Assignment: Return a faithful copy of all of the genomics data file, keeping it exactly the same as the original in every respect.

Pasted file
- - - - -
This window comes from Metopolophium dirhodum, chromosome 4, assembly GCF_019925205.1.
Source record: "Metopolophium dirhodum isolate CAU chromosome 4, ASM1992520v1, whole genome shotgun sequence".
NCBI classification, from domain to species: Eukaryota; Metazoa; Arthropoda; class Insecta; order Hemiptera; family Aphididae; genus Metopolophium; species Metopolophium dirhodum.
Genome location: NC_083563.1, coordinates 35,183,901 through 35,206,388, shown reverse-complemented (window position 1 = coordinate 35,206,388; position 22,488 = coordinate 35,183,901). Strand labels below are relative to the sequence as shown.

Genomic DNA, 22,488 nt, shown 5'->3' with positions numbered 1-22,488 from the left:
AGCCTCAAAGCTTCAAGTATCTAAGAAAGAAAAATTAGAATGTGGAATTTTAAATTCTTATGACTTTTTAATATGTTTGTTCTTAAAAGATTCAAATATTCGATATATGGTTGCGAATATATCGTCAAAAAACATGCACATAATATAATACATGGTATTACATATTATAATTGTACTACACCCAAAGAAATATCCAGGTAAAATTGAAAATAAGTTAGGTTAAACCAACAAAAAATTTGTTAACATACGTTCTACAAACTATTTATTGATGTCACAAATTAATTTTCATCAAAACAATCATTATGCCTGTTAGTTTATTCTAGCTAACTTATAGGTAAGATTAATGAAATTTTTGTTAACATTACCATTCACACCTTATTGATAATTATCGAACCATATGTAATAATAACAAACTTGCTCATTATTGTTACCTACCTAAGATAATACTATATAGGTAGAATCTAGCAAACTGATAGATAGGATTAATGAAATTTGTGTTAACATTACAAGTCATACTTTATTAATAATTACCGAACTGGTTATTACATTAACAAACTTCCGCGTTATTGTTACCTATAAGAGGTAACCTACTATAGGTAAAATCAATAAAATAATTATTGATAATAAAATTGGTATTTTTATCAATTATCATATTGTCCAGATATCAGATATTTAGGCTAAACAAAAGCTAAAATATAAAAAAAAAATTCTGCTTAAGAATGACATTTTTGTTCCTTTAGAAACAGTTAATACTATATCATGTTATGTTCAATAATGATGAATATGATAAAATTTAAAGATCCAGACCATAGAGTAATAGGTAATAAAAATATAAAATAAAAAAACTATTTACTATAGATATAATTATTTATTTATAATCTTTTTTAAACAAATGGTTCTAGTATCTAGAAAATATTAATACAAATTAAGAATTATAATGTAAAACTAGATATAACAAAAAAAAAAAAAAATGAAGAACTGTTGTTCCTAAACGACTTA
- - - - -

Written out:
This window comes from Metopolophium dirhodum, chromosome 4, assembly GCF_019925205.1.
Source record: "Metopolophium dirhodum isolate CAU chromosome 4, ASM1992520v1, whole genome shotgun sequence".
NCBI classification, from domain to species: Eukaryota; Metazoa; Arthropoda; class Insecta; order Hemiptera; family Aphididae; genus Metopolophium; species Metopolophium dirhodum.
Genome location: NC_083563.1, coordinates 35,183,901 through 35,206,388, shown reverse-complemented (window position 1 = coordinate 35,206,388; position 22,488 = coordinate 35,183,901). Strand labels below are relative to the sequence as shown.

Genomic DNA, 22,488 nt, shown 5'->3' with positions numbered 1-22,488 from the left:
AGCCTCAAAGCTTCAAGTATCTAAGAAAGAAAAATTAGAATGTGGAATTTTAAATTCTTATGACTTTTTAATATGTTTGTTCTTAAAAGATTCAAATATTCGATATATGGTTGCGAATATATCGTCAAAAAACATGCACATAATATAATACATGGTATTACATATTATAATTGTACTACACCCAAAGAAATATCCAGGTAAAATTGAAAATAAGTTAGGTTAAACCAACAAAAAATTTGTTAACATACGTTCTACAAACTATTTATTGATGTCACAAATTAATTTTCATCAAAACAATCATTATGCCTGTTAGTTTATTCTAGCTAACTTATAGGTAAGATTAATGAAATTTTTGTTAACATTACCATTCACACCTTATTGATAATTATCGAACCATATGTAATAATAACAAACTTGCTCATTATTGTTACCTACCTAAGATAATACTATATAGGTAGAATCTAGCAAACTGATAGATAGGATTAATGAAATTTGTGTTAACATTACAAGTCATACTTTATTAATAATTACCGAACTGGTTATTACATTAACAAACTTCCGCGTTATTGTTACCTATAAGAGGTAACCTACTATAGGTAAAATCAATAAAATAATTATTGATAATAAAATTGGTATTTTTATCAATTATCATATTGTCCAGATATCAGATATTTAGGCTAAACAAAAGCTAAAATATAAAAAAAAAATTCTGCTTAAGAATGACATTTTTGTTCCTTTAGAAACAGTTAATACTATATCATGTTATGTTCAATAATGATGAATATGATAAAATTTAAAGATCCAGACCATAGAGTAATAGGTAATAAAAATATAAAATAAAAAAACTATTTACTATAGATATAATTATTTATTTATAATCTTTTTTAAACAAATGGTTCTAGTATCTAGAAAATATTAATACAAATTAAGAATTATAATGTAAAACTAGATATAACAAAAAAAAAAAAAAATGAAGAACTGTTGTTCCTAAACGACTTA